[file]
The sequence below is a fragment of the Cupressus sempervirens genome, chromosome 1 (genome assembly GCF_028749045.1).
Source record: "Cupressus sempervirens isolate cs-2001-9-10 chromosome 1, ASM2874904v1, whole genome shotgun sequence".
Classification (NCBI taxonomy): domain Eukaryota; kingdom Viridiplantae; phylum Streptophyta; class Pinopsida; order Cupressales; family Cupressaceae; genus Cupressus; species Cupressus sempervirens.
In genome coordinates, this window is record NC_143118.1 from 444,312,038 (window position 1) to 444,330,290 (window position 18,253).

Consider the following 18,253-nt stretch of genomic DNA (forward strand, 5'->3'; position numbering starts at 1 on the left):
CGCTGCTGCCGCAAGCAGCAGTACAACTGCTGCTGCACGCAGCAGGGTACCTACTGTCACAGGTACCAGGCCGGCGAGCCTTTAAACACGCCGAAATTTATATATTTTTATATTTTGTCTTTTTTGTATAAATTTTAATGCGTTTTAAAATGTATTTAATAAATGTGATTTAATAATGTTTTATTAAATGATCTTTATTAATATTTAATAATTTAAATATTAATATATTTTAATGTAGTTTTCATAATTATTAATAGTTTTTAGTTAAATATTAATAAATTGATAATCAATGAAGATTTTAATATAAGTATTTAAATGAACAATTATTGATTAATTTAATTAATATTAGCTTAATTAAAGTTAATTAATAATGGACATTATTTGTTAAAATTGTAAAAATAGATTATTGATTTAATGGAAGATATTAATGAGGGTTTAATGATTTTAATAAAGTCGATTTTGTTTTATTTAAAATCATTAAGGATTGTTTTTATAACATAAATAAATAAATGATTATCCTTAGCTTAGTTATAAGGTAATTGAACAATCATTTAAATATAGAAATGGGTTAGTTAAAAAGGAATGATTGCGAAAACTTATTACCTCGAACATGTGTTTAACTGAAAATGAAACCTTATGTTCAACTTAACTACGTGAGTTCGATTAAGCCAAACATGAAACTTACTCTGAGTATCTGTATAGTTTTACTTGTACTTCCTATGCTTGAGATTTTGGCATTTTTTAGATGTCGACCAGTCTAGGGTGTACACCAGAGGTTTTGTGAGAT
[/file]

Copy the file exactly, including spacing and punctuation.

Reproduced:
The sequence below is a fragment of the Cupressus sempervirens genome, chromosome 1 (genome assembly GCF_028749045.1).
Source record: "Cupressus sempervirens isolate cs-2001-9-10 chromosome 1, ASM2874904v1, whole genome shotgun sequence".
Classification (NCBI taxonomy): domain Eukaryota; kingdom Viridiplantae; phylum Streptophyta; class Pinopsida; order Cupressales; family Cupressaceae; genus Cupressus; species Cupressus sempervirens.
In genome coordinates, this window is record NC_143118.1 from 444,312,038 (window position 1) to 444,330,290 (window position 18,253).

Consider the following 18,253-nt stretch of genomic DNA (forward strand, 5'->3'; position numbering starts at 1 on the left):
CGCTGCTGCCGCAAGCAGCAGTACAACTGCTGCTGCACGCAGCAGGGTACCTACTGTCACAGGTACCAGGCCGGCGAGCCTTTAAACACGCCGAAATTTATATATTTTTATATTTTGTCTTTTTTGTATAAATTTTAATGCGTTTTAAAATGTATTTAATAAATGTGATTTAATAATGTTTTATTAAATGATCTTTATTAATATTTAATAATTTAAATATTAATATATTTTAATGTAGTTTTCATAATTATTAATAGTTTTTAGTTAAATATTAATAAATTGATAATCAATGAAGATTTTAATATAAGTATTTAAATGAACAATTATTGATTAATTTAATTAATATTAGCTTAATTAAAGTTAATTAATAATGGACATTATTTGTTAAAATTGTAAAAATAGATTATTGATTTAATGGAAGATATTAATGAGGGTTTAATGATTTTAATAAAGTCGATTTTGTTTTATTTAAAATCATTAAGGATTGTTTTTATAACATAAATAAATAAATGATTATCCTTAGCTTAGTTATAAGGTAATTGAACAATCATTTAAATATAGAAATGGGTTAGTTAAAAAGGAATGATTGCGAAAACTTATTACCTCGAACATGTGTTTAACTGAAAATGAAACCTTATGTTCAACTTAACTACGTGAGTTCGATTAAGCCAAACATGAAACTTACTCTGAGTATCTGTATAGTTTTACTTGTACTTCCTATGCTTGAGATTTTGGCATTTTTTAGATGTCGACCAGTCTAGGGTGTACACCAGAGGTTTTGTGAGAT